South Africa’s youth feeling hopeless as unemployment takes heavy toll

Even young, qualified graduates are struggling to find work in South Africa. Many feel that the country is at a tipping point as elections near

By Michelle Gumede

A large portrait of a bright-eyed young woman draped in a black graduation robe looms over a spotless, tiled lounge in Protea Glen, a suburb of Johannesburg’s Soweto township.

It is a constant and gnawing reminder of potential that has gone unrealised for ten years.

“It’s like you go to school, you go to school… and then once you are qualified you sit with a whole stack of certificates that you can’t actually use,” 36-year-old Kgomotso Sebabi said.

Armed with qualifications in wealth management, she migrated in 2008 from the small, central city of Kimberley to South Africa’s financial hub, Johannesburg, in pursuit of opportunities.

To date, the holder of two bachelor’s degrees has failed to find a job in her field.

She has since acquired three more post-graduate certificates in a bid to enhance her chances, but all she has managed to secure is a part-time job at a call centre.

“Initially I wanted to see myself grow within the financial sector, maybe become a manager… a finance chief executive or something. But it didn’t go as planned,” she told AFP.

A quarter of century into democracy, South Africa has an official unemployment rate of 27.1 percent.

Among people under 35 the rate is about 53 percent – among the highest in the world.

Causes of unemployment in South Africa are many and complex, the biggest factor being a slow-growing economy which has failed to produce jobs at the pace at which new graduates enter the market.

The government repeatedly vows, especially on the elections campaign trail, to create desperately needed jobs.

According to chief labour statistician Malerato Mosiane, unemployment remained stubbornly high even as the population grew rapidly.

Media graduate Tswelopele Maputla, 22, completed her journalism studies in November 2018 at Rhodes University, but has been nowhere near a newsroom. She mails out job applications whenever she can.

“It’s been incredibly difficult and demotivating,” said Maputla as she finished cleaning her mother’s house in Daveyton township east of Johannesburg.

“I have the skills and it’s just disheartening that I can’t get that one break that I need to prove myself.”

Votes for jobs

As South Africa heads to the polls on 8 May, the promise of jobs has once again become election bait.

President Cyril Ramaphosa has vowed that his African National Congress (ANC) will create “many more” jobs. The party has been in power for 25 years and will, according to all polls, win the majority vote yet again.

“We will be able to create up to 275 000 additional jobs each year,” Ramaphosa said at the ANC’s election manifesto launch in January.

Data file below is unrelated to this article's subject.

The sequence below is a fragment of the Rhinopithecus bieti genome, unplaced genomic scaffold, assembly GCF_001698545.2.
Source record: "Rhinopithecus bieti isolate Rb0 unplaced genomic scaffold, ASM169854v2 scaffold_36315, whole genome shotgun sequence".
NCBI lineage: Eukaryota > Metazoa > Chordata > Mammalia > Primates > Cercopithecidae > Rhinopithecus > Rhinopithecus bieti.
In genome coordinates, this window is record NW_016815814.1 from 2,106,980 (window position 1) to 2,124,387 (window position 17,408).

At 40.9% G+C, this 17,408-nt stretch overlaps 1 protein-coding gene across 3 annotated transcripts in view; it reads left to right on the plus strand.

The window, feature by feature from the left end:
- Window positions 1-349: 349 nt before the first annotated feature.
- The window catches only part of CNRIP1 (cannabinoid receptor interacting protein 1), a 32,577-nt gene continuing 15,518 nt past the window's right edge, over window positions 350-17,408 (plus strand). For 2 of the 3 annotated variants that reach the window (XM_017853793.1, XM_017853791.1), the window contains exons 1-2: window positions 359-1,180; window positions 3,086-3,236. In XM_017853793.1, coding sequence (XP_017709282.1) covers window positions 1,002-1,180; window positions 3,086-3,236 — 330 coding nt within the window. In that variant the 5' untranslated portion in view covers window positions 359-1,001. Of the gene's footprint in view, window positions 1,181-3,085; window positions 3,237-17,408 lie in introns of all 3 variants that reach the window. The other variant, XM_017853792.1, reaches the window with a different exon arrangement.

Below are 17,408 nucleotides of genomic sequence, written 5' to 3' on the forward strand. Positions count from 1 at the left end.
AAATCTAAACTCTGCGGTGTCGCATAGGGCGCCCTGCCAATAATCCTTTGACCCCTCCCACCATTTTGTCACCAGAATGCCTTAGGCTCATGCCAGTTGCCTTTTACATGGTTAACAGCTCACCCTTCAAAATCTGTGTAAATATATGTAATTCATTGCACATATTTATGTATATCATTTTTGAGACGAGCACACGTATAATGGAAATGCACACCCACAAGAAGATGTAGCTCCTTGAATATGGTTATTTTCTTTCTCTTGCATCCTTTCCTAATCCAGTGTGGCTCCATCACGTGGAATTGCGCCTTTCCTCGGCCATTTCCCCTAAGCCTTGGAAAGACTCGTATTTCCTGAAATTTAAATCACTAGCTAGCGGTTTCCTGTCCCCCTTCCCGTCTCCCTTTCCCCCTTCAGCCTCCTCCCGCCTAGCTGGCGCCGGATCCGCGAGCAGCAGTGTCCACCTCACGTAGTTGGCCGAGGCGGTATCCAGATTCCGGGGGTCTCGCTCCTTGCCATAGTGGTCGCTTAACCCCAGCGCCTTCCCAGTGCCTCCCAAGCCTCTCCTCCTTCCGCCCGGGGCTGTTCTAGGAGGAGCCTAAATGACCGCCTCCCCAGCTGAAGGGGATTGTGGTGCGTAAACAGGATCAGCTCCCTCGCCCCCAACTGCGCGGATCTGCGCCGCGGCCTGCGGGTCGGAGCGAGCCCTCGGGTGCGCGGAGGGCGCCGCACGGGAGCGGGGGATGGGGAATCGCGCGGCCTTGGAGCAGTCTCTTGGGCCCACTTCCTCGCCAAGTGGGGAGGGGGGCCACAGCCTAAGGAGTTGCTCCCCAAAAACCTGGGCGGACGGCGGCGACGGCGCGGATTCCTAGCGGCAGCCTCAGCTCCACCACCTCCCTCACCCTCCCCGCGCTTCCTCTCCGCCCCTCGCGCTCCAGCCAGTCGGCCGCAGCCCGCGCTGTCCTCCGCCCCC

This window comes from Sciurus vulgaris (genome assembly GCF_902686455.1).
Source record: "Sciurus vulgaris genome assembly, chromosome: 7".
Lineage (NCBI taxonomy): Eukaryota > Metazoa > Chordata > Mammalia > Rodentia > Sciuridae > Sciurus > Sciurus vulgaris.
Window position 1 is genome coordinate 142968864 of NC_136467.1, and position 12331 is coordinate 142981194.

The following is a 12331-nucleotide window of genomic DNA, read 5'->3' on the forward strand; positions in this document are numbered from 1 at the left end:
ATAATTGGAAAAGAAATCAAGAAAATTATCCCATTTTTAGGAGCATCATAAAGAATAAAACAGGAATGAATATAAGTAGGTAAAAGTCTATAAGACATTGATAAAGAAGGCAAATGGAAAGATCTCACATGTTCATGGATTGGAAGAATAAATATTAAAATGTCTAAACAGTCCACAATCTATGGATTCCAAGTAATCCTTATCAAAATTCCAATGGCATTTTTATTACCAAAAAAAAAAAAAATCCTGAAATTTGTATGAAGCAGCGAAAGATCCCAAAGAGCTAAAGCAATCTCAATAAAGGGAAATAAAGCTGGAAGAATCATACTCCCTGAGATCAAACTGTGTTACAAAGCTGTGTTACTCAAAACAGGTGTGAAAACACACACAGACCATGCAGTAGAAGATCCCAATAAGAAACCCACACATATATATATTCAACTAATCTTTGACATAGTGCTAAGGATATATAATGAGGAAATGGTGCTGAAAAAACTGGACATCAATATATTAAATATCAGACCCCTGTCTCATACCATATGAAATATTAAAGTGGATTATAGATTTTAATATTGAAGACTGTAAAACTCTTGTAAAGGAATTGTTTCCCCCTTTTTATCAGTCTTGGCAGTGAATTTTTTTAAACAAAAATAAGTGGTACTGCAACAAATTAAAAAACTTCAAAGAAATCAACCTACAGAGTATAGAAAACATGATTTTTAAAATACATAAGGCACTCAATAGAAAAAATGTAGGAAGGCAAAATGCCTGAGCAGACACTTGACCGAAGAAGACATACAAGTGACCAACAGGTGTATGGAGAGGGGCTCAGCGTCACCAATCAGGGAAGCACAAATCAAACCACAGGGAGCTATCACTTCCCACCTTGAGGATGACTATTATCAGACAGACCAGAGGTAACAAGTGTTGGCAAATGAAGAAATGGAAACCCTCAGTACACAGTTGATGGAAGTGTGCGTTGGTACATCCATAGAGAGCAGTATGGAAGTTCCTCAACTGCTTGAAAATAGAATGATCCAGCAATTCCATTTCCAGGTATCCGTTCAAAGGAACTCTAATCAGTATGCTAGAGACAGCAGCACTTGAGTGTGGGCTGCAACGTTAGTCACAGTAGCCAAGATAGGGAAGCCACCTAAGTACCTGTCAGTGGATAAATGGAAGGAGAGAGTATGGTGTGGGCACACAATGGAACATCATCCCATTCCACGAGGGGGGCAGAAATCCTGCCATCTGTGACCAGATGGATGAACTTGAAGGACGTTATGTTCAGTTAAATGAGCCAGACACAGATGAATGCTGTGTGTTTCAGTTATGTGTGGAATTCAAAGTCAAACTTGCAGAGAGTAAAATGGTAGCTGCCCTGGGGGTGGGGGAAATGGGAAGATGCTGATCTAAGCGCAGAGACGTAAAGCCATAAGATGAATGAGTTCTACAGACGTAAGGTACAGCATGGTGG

Mmusi Maimane, leader of the opposition Democratic Alliance, meanwhile recently told supporters in Johannesburg: “I have a dream of putting a job in every home.”

And Julius Malema, the firebrand leader of the far-left Economic Freedom Fighters (EFF) has warned that South Africa “cannot postpone the jobs question”.

But the promises are up against a lacklustre economy.

The International Monetary Fund in April lowered South Africa’s projected GDP growth rate for 2019 from 1.4 percent to 1.2 percent, citing policy uncertainty which with high levels of corruption and recurrent electricity blackouts, has harmed investor confidence.

The massive unemployment rate is seen as fuelling apathy among many young voters.

The electoral commission has recorded a 47-percent drop in registered voters aged 18 and 19. About two-thirds of the nine million eligible voters who did not bother to register are under 30 years old.

“I’m not voting,” said unemployed agriculture graduate Xhanti Ndondela, 26, who qualified in 2016. “Why should I vote for a government that I will never work for?”

‘Tipping point’

With the dawn of democracy, access to higher education has improved, with the number of graduates from public universities more than doubling from 92 874 in 2000 to 203 076 in 2016.

But there are just not enough jobs to go around.

The government’s target is to cut unemployment by half, to about 14 percent by 2020, but this is “unlikely to occur”, says the World Bank in a 2018 report.

“Overall, since 1994, a growing economy created many jobs in South Africa, but not enough to significantly reduce unemployment,” said the bank.

The former statistician-general and now Oxford Poverty and Human Development Initiative consultant, Pali Lehohla, has warned of a self-perpetuating crisis.

“We are caught in that process where unemployment, poor education and poverty itself are reinforcing one another. There is going to be a tipping point no doubt,” he told eNCAtelevision news network.

Source The South African


South Africa: Youth Voter Registration Drops Ahead of Election

Situation Reports

What Happened: South Africa has experienced a significant drop in youth voter registration ahead of the country’s May 8 election, News24 reported April 30.

Why It Matters: A significant decline in young voters has the potential to damage the electoral performance of a number of parties that rely on the support of younger citizens.

Background: South Africa has been ruled by the African National Congress (ANC) since the end of apartheid 25 years ago. But a new generation of South African voters with little or no memory of apartheid have less loyalty to the party, and are now threatening its control.

Source World View

Why South Africa’s youth would rather protest than go to the polls

By Gareth Newham and Miché Roberts